Wednesday, February 22, 2012

Fashionplates For Books






Now if I had some fashionable bookplates like these from Mac and Ninny, instead of my casually dressed yellow postnotes tacked on the front boards, I might never have to think twice about my books finding their way home from borrowers.
      Just launched in January in the UK, the duo at Mac and Ninny Paper Company hope to find wider distribution in the US and elsewhere soon. The left and right brains behind M and N are Tony and Victoria Jarratt. Tony creates the lovely illustrations and package designs while Victoria manages the day-to-day operations from their location in Cheltenham. Together they have launched over 60 different bookplate designs and labels which come nicely packaged in colorful paper folders. These handsome bookplates will dress up any cookbook, gardening book, children's book, and more. Available soon here if you are in Boston, and elsewhere in the UK; or maybe in your neighborhood soon.  



3 comments:

  1. AHH! Finaly, the tradition of bookplate has come back!!!! I see a lot of those on the front endsheet of book from 1800's or earlier, and some in the early/mid 1900's. I always love this tradition personally. Most of my clients don't care about keeping bookbinder's marks (or book seller's marks), so I started collecting them. But 99% of my clients want to keep bookbinders marks because it's personal. Although it's sometimes tedious to lift it up when restoring the book,(as a bookbinder's point of view...) I encourage people to put a bookplate on their favorite books, as I'm found of this tradition. I think I should start scanning those old bookplates (most of them are truly beautiful!)and print them out to give away to my clients, or anyone who's interested in it!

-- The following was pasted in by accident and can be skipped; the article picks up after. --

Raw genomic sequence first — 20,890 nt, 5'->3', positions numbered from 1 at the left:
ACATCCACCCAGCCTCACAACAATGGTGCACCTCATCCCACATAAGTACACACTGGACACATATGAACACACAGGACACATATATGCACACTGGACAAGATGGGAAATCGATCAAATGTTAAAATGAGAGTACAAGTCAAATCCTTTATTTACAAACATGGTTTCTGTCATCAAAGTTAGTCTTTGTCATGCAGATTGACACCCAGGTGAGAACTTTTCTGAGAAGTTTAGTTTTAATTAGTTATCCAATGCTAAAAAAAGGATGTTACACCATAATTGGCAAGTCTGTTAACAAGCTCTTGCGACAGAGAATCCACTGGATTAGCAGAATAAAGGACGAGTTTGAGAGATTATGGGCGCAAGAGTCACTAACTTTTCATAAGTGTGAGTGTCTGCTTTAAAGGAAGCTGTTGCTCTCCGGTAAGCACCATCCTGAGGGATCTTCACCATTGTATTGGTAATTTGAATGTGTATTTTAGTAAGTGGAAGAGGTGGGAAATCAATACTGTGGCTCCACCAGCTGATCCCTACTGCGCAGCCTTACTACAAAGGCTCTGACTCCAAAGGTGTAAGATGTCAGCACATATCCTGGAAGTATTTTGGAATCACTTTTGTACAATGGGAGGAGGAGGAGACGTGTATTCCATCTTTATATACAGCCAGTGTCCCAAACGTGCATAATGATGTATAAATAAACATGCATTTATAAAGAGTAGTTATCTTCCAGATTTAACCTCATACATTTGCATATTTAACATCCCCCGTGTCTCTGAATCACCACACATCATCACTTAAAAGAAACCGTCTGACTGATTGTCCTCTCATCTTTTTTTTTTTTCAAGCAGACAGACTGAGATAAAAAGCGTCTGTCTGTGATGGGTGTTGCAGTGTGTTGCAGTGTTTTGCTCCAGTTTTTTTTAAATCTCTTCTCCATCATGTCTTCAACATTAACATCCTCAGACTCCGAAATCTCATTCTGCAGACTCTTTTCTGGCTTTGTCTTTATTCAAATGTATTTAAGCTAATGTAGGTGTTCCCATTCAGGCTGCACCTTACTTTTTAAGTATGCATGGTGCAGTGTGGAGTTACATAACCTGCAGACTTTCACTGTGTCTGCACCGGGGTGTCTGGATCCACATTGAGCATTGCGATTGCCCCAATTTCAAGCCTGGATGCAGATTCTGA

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  2. "99% of my clients want to keep bookbinders marks because it's personal." is in correct.. What I wanted to say was "99% of my clients wants to keep BOOKPLATES because it's personal."

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  3. There is great interest in both of these ephemeral items. If you have saved any of either bookplates of bookbinder's marks, I would love to see them. You should post your collection of them somewhere perhaps. Flickr would be a great place to start and there are a number of groups there who share information on them. It is a bit of work, but they are great fun to view. Thanks for your comments!

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